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Table of Contents
What Is The Market Risk Premium
The “market risk premium” refers to the difference between the return an investor would expect from a market portfolio and the risk-free rate.
In other words, if an investor invests in a basket of securities representing the market, the return he or she receives above the risk-free rate is considered to be the “premium” for the market risk.
The current market risk premium provides an indication as to what the market expects in premium to be paid for taking more risk than investing money in a risk-free investment.
Market participants in the United States will generally use the U.S. Treasuries returns as an approximation of what would be the return of a risk-free investment.
The long-term yields on the U.S. Treasuries will then be compared to the equity market returns based on benchmark indexes such as the S&P 500 or the Dow Jones Industrial Average.
In essence, the market risk premium represents the relationship between the returns expected from long-term treasury bonds (a proxy for the risk-free return) and broad benchmark indexes (a proxy for equity market returns).
Market Risk Premium Formula
The market risk premium formula is represented as follows:
MRP = EMR – RFR
- MRP = Market Risk Premium
- EMR = Expected Market Return
- RFR = Risk-Free Rate
Essentially, to calculate the market risk “premium”, you’ll need to subtract the risk-free rate from the expected market return.
For example, imagine that a particular investment fund offers an 8% return to investors.
If the U.S Treasuries or government bonds provide a rate of return of 1.5% at that point in time, this means that an investor investing in the fund will receive a 5.5% premium over the “risk-free return”.
Types of Market Risk Premiums
There are different types of market risk premiums to consider when evaluating an investment.
The first is the “historical market risk premium” which is to assess past performance to anticipate future performance.
For example, Standard & Poor’s past performance is used as a benchmark to understand the market performance.
You then have the “required market risk premium” representing the minimum return expected by an investor (or the hurdle rate of return).
An investor is motivated by good returns and so a higher return can better encourage investors to invest.
Then you have the “expected market risk premium” which is what an investor expects by investing in a particular way.
Capital Asset Pricing Model (CAPM)
Calculating market risk premium is an important part of the Capital Asset Pricing Model or CAPM.
Investors, analysis, and finance professionals use CAPM to calculate an acceptable rate of return on a particular investment.
An investor ideally strives for the highest possible return on an investment by taking the lowest amount of risk or assuming the lowest possible volatility on returns.
The notion of risk and reward is central to the concept of CAPM used in the modern portfolio theory and discounted cash flow valuation.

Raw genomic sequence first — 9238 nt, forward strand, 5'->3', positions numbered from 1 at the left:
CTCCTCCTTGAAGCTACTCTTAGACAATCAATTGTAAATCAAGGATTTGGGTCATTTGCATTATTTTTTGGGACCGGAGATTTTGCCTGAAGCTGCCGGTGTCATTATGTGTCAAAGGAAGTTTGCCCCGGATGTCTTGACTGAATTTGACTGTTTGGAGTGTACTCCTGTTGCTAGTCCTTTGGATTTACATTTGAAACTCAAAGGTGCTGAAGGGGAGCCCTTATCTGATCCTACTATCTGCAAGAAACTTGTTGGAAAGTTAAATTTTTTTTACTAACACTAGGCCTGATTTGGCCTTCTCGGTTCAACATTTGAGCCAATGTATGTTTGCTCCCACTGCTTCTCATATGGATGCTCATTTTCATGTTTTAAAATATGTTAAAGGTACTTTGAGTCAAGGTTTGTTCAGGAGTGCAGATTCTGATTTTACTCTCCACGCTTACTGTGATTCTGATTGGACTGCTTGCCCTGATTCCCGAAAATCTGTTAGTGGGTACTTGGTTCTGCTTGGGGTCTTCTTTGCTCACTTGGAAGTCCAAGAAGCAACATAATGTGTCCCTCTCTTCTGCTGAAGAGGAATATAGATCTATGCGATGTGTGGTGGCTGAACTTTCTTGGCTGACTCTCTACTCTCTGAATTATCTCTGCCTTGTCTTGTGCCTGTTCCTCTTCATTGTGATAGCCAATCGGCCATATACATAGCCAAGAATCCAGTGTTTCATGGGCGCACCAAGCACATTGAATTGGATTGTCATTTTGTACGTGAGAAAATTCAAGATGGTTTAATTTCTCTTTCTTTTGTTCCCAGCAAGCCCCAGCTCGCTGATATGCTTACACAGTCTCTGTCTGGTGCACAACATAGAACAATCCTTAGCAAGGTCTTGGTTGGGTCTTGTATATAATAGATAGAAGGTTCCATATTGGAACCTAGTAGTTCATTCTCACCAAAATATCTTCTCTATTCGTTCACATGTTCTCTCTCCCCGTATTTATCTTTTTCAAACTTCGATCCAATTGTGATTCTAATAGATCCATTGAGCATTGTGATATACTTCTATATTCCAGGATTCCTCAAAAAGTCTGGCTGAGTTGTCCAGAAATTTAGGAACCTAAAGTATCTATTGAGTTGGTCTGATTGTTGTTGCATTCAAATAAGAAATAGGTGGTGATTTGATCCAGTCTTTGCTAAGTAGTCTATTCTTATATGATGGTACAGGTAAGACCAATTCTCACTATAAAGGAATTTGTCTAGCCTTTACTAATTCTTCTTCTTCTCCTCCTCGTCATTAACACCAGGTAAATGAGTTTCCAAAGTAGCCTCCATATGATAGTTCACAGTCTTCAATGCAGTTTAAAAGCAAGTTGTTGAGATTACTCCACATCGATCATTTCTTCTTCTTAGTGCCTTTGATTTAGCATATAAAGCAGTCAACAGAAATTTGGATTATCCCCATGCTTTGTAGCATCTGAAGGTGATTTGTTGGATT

The market risk premium is equal to the security market line on the graphical representation of the capital asset pricing model.
How To Calculate Market Risk Premium
Let’s look at how an investor finds the market risk premium for a particular investment.
The first step is to determine the investor’s expected rate of return.
This evaluation has a little subjectivity to it as one investor’s risk appetite may differ from another investor.
An investor looking for high returns should accept to take a higher level of risk to achieve a higher return.
The second step is to determine what is the risk-free return in the market (market risk premium of the day).
The risk-free rate of return is what an investor can expect to receive in returns by investing in an instrument that is free of any risk (a very secure investment).
The returns offered on government bonds, treasury bills, and other long-term government bonds will provide you with a good estimation of what is the risk-free rate of return offered in the market.
In the third step and based on the MRF formula, you must deduct the risk-free rate of return from the expected rate of return demanded by the investor.
An alternative approach is to use the “market rate of return” instead of the “expected rate of return” in step two to calculate the market risk premium.
In this case, you can use a benchmark index (like the S&P 500 or other) as an approximation of the market rate of return.
Market Risk Premium vs Equity Risk Premium
What is the difference between the market risk premium and the equity risk premium?
The market risk premium is defined as the additional return investors expect when investing in a risky portfolio.
You can find the additional risk by deducting an investor’s expected return from the risk-free return on the market.
On the other hand, the equity risk premium is the excess return an investor receives by investing in the stock market as compared to the risk-free return.
You can consider the “equity” risk premium to represent the additional return offered by “equity investments” over very secure bond investments like government bonds.
Market Risk Premium Definition Takeaways
Let’s look at a summary of our findings.
Current Market Risk Premium
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Related to Financial Formulas
Book to Market Ratio
Capital Market Line
Gordon Growth Model
Market value ratios
Required Rate of Return
Security market line (SML)
Terminal Value (TV)
Times Interest Earned Ratio